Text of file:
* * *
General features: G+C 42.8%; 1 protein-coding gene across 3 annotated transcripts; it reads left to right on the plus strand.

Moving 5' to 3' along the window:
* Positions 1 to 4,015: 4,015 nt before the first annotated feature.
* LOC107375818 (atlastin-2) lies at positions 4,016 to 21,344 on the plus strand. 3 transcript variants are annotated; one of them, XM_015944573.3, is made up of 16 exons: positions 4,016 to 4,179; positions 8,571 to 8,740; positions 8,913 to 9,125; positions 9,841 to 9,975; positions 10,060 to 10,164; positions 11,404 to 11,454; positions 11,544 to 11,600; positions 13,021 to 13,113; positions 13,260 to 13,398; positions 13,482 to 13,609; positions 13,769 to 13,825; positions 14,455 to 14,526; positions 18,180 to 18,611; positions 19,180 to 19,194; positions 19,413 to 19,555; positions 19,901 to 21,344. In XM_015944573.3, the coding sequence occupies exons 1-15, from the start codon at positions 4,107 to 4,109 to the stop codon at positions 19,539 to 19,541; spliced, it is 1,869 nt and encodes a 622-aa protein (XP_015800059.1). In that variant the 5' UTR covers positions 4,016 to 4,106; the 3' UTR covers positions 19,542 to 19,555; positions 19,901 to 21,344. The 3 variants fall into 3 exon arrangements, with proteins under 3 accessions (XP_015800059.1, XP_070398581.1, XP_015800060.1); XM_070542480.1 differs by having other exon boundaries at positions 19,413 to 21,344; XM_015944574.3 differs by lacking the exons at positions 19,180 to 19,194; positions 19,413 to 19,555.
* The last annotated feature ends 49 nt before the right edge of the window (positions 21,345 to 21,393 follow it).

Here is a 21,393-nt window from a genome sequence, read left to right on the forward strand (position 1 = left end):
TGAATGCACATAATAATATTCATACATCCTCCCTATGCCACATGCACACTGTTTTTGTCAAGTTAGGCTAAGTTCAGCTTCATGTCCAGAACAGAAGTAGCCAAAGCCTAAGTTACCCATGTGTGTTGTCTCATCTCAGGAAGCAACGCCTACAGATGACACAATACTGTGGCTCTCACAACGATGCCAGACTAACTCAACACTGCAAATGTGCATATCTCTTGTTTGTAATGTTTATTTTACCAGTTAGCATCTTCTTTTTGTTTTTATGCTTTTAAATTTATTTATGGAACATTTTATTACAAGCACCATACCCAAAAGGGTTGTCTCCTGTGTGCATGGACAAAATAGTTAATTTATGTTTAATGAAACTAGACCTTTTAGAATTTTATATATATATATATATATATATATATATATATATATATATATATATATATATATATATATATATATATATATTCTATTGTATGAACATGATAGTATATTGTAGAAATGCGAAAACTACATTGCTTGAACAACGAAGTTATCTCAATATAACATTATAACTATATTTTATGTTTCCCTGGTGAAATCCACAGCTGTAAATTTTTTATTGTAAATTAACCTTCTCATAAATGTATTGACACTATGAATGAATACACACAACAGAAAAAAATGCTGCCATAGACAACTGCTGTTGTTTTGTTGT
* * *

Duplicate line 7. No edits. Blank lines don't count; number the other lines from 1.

TGAATGCACATAATAATATTCATACATCCTCCCTATGCCACATGCACACTGTTTTTGTCAAGTTAGGCTAAGTTCAGCTTCATGTCCAGAACAGAAGTAGCCAAAGCCTAAGTTACCCATGTGTGTTGTCTCATCTCAGGAAGCAACGCCTACAGATGACACAATACTGTGGCTCTCACAACGATGCCAGACTAACTCAACACTGCAAATGTGCATATCTCTTGTTTGTAATGTTTATTTTACCAGTTAGCATCTTCTTTTTGTTTTTATGCTTTTAAATTTATTTATGGAACATTTTATTACAAGCACCATACCCAAAAGGGTTGTCTCCTGTGTGCATGGACAAAATAGTTAATTTATGTTTAATGAAACTAGACCTTTTAGAATTTTATATATATATATATATATATATATATATATATATATATATATATATATATATATATATATATATATATATATTCTATTGTATGAACATGATAGTATATTGTAGAAATGCGAAAACTACATTGCTTGAACAACGAAGTTATCTCAATATAACATTATAACTATATTTTATGTTTCCCTGGTGAAATCCACAGCTGTAAATTTTTTATTGTAAATTAACCTTCTCATAAATGTATTGACACTATGAATGAATACACACAACAGAAAAAAATGCTGCCATAGACAACTGCTGTTGTTTTGTTGT